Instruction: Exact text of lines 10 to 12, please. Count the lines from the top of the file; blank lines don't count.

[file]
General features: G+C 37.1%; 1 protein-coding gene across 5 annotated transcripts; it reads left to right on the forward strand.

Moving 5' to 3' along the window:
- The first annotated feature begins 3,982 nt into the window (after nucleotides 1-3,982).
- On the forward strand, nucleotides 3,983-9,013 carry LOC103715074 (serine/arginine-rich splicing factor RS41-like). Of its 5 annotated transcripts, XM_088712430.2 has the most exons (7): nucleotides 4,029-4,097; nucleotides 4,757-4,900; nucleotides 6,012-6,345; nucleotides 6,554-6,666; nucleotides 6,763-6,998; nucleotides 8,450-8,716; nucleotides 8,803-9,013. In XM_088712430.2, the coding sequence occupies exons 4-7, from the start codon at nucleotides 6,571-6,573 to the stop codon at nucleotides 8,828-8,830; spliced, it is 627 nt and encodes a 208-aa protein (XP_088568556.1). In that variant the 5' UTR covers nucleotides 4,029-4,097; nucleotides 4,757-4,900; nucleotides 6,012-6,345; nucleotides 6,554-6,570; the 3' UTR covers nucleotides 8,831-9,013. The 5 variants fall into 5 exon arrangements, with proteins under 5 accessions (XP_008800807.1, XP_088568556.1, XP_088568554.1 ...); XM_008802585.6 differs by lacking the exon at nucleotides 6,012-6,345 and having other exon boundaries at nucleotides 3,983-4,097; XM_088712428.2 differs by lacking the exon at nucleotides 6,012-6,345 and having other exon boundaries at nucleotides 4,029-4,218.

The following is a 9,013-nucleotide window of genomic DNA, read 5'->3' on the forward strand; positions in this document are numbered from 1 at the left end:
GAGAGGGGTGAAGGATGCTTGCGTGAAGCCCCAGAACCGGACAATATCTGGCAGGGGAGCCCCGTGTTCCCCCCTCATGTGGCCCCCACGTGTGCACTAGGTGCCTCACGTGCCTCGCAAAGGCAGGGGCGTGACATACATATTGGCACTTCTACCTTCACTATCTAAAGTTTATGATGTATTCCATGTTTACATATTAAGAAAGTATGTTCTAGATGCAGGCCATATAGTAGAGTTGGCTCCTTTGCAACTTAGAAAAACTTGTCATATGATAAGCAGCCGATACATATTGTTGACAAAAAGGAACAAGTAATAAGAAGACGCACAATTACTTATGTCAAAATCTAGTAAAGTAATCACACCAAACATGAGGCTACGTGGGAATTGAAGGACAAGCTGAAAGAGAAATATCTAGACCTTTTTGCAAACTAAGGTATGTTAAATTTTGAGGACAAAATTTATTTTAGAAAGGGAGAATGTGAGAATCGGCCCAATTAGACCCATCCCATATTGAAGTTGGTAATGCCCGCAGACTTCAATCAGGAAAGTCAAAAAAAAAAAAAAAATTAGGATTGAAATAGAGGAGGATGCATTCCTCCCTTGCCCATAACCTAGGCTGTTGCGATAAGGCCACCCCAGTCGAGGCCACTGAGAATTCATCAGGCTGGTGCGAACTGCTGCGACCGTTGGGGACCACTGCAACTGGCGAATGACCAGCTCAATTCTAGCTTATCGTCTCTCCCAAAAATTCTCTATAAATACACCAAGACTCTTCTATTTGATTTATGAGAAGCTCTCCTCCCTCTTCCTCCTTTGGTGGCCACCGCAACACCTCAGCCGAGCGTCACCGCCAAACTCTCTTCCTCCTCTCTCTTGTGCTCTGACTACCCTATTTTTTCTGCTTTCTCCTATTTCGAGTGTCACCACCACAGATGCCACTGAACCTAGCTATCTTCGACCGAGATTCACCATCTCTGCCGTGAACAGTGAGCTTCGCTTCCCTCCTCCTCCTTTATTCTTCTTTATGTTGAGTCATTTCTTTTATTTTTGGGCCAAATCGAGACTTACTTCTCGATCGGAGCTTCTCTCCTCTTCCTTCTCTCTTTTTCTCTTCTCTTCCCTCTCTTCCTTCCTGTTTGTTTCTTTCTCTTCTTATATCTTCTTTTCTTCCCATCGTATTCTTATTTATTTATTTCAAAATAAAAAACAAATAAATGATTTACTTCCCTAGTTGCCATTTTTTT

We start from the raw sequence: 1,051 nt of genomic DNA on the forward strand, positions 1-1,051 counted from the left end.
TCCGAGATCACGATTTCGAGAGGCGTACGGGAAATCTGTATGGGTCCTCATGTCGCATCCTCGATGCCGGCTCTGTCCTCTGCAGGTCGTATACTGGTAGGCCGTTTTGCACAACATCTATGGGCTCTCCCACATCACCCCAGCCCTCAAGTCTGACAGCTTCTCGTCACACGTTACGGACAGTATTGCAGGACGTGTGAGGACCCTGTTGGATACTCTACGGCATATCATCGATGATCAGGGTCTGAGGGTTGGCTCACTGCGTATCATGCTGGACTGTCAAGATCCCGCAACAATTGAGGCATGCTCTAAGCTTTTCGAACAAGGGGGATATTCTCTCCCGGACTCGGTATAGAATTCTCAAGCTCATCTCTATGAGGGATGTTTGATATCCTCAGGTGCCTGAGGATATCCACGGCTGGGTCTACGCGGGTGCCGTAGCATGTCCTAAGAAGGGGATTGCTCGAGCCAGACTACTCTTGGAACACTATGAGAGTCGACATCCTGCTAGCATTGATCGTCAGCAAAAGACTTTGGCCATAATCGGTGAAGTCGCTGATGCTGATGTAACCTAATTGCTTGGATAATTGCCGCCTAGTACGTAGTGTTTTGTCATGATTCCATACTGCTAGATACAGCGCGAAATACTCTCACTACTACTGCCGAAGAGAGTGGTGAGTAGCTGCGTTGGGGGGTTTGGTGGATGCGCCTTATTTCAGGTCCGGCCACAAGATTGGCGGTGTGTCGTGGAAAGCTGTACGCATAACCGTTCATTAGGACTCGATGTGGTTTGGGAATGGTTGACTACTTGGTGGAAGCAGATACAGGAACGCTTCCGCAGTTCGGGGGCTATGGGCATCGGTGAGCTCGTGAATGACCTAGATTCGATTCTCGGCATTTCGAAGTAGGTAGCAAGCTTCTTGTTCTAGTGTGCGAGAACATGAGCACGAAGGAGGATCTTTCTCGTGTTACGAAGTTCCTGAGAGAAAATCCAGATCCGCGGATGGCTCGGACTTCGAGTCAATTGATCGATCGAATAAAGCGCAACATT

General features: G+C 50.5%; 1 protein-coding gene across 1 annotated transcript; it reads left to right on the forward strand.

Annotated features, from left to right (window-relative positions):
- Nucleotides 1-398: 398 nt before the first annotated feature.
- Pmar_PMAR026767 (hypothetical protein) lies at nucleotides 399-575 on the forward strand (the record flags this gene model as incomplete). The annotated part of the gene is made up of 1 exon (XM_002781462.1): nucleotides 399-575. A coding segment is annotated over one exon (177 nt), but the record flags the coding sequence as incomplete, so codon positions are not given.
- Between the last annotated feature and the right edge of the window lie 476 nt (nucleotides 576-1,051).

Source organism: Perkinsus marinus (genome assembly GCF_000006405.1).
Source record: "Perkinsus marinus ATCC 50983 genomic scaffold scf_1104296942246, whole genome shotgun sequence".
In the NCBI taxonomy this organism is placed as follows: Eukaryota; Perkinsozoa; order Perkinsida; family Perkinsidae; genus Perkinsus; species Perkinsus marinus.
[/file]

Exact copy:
Annotated features, from left to right (window-relative positions):
- Nucleotides 1-398: 398 nt before the first annotated feature.
- Pmar_PMAR026767 (hypothetical protein) lies at nucleotides 399-575 on the forward strand (the record flags this gene model as incomplete). The annotated part of the gene is made up of 1 exon (XM_002781462.1): nucleotides 399-575. A coding segment is annotated over one exon (177 nt), but the record flags the coding sequence as incomplete, so codon positions are not given.